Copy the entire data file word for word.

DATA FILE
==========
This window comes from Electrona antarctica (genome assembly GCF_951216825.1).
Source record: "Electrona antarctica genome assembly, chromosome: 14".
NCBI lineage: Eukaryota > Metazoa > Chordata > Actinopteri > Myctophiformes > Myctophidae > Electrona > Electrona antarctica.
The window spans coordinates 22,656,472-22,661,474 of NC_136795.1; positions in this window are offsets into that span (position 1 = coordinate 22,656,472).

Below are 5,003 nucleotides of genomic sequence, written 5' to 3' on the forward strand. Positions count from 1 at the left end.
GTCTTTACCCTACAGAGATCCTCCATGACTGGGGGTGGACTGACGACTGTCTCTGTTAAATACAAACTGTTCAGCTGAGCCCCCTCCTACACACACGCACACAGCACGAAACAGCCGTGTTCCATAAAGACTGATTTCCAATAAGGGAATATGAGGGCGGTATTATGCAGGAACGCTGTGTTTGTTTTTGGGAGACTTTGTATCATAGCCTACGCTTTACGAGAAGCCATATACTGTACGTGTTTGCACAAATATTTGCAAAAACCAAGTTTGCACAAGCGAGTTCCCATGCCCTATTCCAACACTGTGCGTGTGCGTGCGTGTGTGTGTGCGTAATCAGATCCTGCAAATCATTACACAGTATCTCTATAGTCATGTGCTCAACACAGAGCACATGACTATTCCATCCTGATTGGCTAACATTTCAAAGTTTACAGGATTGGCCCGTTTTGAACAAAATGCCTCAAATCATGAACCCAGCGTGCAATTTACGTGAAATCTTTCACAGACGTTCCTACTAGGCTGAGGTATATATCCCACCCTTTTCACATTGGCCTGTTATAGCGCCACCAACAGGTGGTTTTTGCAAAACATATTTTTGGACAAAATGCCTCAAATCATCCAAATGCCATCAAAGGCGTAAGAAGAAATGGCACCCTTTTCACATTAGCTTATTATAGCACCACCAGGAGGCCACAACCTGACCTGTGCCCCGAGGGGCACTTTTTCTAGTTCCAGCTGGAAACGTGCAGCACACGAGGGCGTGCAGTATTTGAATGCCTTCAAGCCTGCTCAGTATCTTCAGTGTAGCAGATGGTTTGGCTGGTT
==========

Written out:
This window comes from Electrona antarctica (genome assembly GCF_951216825.1).
Source record: "Electrona antarctica genome assembly, chromosome: 14".
NCBI lineage: Eukaryota > Metazoa > Chordata > Actinopteri > Myctophiformes > Myctophidae > Electrona > Electrona antarctica.
The window spans coordinates 22,656,472-22,661,474 of NC_136795.1; positions in this window are offsets into that span (position 1 = coordinate 22,656,472).

Below are 5,003 nucleotides of genomic sequence, written 5' to 3' on the forward strand. Positions count from 1 at the left end.
GTCTTTACCCTACAGAGATCCTCCATGACTGGGGGTGGACTGACGACTGTCTCTGTTAAATACAAACTGTTCAGCTGAGCCCCCTCCTACACACACGCACACAGCACGAAACAGCCGTGTTCCATAAAGACTGATTTCCAATAAGGGAATATGAGGGCGGTATTATGCAGGAACGCTGTGTTTGTTTTTGGGAGACTTTGTATCATAGCCTACGCTTTACGAGAAGCCATATACTGTACGTGTTTGCACAAATATTTGCAAAAACCAAGTTTGCACAAGCGAGTTCCCATGCCCTATTCCAACACTGTGCGTGTGCGTGCGTGTGTGTGTGCGTAATCAGATCCTGCAAATCATTACACAGTATCTCTATAGTCATGTGCTCAACACAGAGCACATGACTATTCCATCCTGATTGGCTAACATTTCAAAGTTTACAGGATTGGCCCGTTTTGAACAAAATGCCTCAAATCATGAACCCAGCGTGCAATTTACGTGAAATCTTTCACAGACGTTCCTACTAGGCTGAGGTATATATCCCACCCTTTTCACATTGGCCTGTTATAGCGCCACCAACAGGTGGTTTTTGCAAAACATATTTTTGGACAAAATGCCTCAAATCATCCAAATGCCATCAAAGGCGTAAGAAGAAATGGCACCCTTTTCACATTAGCTTATTATAGCACCACCAGGAGGCCACAACCTGACCTGTGCCCCGAGGGGCACTTTTTCTAGTTCCAGCTGGAAACGTGCAGCACACGAGGGCGTGCAGTATTTGAATGCCTTCAAGCCTGCTCAGTATCTTCAGTGTAGCAGATGGTTTGGCTGGTT